This one is a delightfully gothic affair. A lot of money has been lavished on the decaying grandeur of Robin People’s magnificent set and the striking, almost circus-like costumes by Annie Gosney and Graham McLaren. Mr Wopsle sports a top hat that adds almost another yard to his height. The soldiers who recapture escaped convict Magwitch wear expressionless masks, dehumanising them. There is more than a little of the Tim Burton to the aesthetic. Nathan Guy struts and poses on the mantelpiece as Herbert Pocket, a colourful mixture of the Joker and the Penguin by way of the Mad Hatter. Everyone in Pip’s past is bedecked with cobwebs. The action and atmosphere are supported by an eerie, almost horror-movie score by Simon Slater.

The dazzling designs are more than matched by the quality of the performances. Jack Ellis certainly has the moves like Jaggers (sorry) and the marvellous Paula Wilcox is brittle and imperious as celebrate eccentric Miss Havisham, swanning around in her wedding dress. When she re-enacts the moment she heard she was jilted on her wedding day, Wilcox emits a heart-rending cry. This is melodrama but you can’t help being touched and chilled by it.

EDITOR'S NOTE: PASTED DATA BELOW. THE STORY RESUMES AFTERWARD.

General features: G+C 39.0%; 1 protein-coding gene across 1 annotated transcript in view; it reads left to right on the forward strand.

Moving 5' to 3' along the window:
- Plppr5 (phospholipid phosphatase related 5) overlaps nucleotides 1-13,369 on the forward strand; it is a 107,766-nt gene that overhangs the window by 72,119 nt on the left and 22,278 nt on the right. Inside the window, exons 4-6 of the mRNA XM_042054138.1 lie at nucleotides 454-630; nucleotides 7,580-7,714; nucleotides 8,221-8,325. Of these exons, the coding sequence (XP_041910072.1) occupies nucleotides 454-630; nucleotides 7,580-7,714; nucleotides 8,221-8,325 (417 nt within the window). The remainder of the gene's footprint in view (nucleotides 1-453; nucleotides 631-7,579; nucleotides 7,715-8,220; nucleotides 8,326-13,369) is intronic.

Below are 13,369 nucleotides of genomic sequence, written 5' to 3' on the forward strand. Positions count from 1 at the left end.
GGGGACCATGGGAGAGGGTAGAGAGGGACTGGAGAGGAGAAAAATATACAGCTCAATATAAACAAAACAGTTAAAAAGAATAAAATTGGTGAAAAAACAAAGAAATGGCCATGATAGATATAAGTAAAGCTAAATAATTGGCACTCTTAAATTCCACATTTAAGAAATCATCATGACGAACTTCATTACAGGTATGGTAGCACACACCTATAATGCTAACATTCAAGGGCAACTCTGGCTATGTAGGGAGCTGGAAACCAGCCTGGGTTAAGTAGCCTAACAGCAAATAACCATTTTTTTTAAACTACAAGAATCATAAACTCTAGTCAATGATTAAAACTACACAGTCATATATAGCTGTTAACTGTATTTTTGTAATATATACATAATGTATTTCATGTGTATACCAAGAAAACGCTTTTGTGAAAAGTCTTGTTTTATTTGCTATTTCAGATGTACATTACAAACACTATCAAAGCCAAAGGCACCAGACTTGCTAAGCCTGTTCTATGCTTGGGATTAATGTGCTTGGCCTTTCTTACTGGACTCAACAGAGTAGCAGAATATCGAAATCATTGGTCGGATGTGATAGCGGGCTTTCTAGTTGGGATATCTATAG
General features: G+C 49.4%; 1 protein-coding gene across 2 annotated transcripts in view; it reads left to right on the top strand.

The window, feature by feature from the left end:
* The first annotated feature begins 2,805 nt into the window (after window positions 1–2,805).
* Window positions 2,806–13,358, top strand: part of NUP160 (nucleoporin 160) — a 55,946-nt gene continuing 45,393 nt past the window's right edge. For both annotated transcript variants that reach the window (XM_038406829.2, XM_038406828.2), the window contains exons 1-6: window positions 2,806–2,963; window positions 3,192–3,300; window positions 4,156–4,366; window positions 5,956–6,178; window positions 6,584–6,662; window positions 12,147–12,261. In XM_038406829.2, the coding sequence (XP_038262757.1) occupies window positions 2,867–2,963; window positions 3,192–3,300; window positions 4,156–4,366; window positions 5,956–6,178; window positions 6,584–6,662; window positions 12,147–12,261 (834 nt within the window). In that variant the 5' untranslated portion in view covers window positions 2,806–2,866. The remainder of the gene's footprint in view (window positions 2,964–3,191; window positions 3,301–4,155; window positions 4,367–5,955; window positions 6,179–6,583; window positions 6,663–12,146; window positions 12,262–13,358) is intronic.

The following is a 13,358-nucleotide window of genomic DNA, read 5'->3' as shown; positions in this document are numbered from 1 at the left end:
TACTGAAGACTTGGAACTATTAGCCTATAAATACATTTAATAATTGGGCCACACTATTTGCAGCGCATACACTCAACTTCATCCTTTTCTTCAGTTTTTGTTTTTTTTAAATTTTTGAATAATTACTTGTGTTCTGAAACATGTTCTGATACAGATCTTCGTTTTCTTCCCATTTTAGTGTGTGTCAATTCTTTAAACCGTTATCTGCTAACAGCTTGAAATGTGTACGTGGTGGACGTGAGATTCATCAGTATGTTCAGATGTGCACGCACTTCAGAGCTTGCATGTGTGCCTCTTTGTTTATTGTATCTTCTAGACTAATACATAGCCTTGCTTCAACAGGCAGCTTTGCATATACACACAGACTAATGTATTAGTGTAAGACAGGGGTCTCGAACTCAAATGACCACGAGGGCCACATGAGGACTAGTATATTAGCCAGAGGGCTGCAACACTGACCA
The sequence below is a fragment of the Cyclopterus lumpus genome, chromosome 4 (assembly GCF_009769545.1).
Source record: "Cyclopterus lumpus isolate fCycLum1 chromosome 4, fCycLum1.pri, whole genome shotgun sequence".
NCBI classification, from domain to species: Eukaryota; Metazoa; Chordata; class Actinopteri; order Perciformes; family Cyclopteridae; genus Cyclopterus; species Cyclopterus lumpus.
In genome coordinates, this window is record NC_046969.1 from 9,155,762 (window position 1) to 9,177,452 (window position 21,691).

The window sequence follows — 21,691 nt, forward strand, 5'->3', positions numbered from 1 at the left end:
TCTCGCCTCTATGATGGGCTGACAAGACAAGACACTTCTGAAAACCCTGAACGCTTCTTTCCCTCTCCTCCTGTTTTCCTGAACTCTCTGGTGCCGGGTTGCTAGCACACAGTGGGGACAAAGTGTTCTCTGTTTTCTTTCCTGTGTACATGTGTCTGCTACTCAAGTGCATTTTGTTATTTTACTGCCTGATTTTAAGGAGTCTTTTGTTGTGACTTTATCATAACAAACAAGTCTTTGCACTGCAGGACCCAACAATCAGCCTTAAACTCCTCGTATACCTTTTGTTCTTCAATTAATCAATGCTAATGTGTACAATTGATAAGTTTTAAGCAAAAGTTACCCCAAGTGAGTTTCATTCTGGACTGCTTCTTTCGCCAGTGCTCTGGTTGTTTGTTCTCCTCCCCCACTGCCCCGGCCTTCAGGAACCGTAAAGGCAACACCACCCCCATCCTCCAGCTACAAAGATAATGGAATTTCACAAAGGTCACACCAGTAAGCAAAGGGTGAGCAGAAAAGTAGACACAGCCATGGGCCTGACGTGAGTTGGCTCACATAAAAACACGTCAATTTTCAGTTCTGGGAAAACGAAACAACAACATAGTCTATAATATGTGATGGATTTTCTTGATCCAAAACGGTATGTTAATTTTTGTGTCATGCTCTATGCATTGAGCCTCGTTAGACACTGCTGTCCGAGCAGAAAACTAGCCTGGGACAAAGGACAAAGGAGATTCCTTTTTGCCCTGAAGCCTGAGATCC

As convict Magwitch, Christopher Ellison (off of The Bill) storms it. With thankless dialogue that requires him to swap his Vs for Ws he portrays the wretched warmint wery well, imbuing the character with dignity and pathos. Ellison has never been better.

Director Graham McLaren uses the conventions of narrative and emblematic theatre to tell the classic story in a new way, making it fresh without messing about with the plot or the themes. Dickens would be heartened to find we are more civilised these days. We no longer send children (or anyone else) to the gallows. But he would share my dismay that the iniquities of society persist. The arrogance of the materially well-off (but poor in terms of humanity and compassion) is all too visible every time a government minister appears on the telly.